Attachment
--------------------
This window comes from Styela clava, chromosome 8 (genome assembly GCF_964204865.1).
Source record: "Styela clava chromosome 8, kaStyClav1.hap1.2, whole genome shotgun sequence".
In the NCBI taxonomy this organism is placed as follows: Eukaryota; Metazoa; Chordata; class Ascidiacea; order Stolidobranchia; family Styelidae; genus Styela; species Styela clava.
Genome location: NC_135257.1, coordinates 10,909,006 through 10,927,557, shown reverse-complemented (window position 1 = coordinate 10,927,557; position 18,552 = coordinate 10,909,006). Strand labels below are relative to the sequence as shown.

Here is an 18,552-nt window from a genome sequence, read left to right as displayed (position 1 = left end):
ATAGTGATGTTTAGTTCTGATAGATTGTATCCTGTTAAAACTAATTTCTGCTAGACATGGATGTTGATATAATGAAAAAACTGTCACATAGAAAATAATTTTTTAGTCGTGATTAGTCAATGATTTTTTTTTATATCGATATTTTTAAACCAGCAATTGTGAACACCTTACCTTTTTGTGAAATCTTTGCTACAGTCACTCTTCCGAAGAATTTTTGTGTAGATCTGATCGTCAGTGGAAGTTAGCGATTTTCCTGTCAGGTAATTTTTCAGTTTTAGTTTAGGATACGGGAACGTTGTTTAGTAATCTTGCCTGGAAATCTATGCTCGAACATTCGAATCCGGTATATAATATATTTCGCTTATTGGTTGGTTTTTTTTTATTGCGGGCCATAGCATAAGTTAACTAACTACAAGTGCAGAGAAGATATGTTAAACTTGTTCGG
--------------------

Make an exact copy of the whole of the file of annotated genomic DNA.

This window comes from Styela clava, chromosome 8 (genome assembly GCF_964204865.1).
Source record: "Styela clava chromosome 8, kaStyClav1.hap1.2, whole genome shotgun sequence".
In the NCBI taxonomy this organism is placed as follows: Eukaryota; Metazoa; Chordata; class Ascidiacea; order Stolidobranchia; family Styelidae; genus Styela; species Styela clava.
Genome location: NC_135257.1, coordinates 10,909,006 through 10,927,557, shown reverse-complemented (window position 1 = coordinate 10,927,557; position 18,552 = coordinate 10,909,006). Strand labels below are relative to the sequence as shown.

Here is an 18,552-nt window from a genome sequence, read left to right as displayed (position 1 = left end):
ATAGTGATGTTTAGTTCTGATAGATTGTATCCTGTTAAAACTAATTTCTGCTAGACATGGATGTTGATATAATGAAAAAACTGTCACATAGAAAATAATTTTTTAGTCGTGATTAGTCAATGATTTTTTTTTATATCGATATTTTTAAACCAGCAATTGTGAACACCTTACCTTTTTGTGAAATCTTTGCTACAGTCACTCTTCCGAAGAATTTTTGTGTAGATCTGATCGTCAGTGGAAGTTAGCGATTTTCCTGTCAGGTAATTTTTCAGTTTTAGTTTAGGATACGGGAACGTTGTTTAGTAATCTTGCCTGGAAATCTATGCTCGAACATTCGAATCCGGTATATAATATATTTCGCTTATTGGTTGGTTTTTTTTTATTGCGGGCCATAGCATAAGTTAACTAACTACAAGTGCAGAGAAGATATGTTAAACTTGTTCGG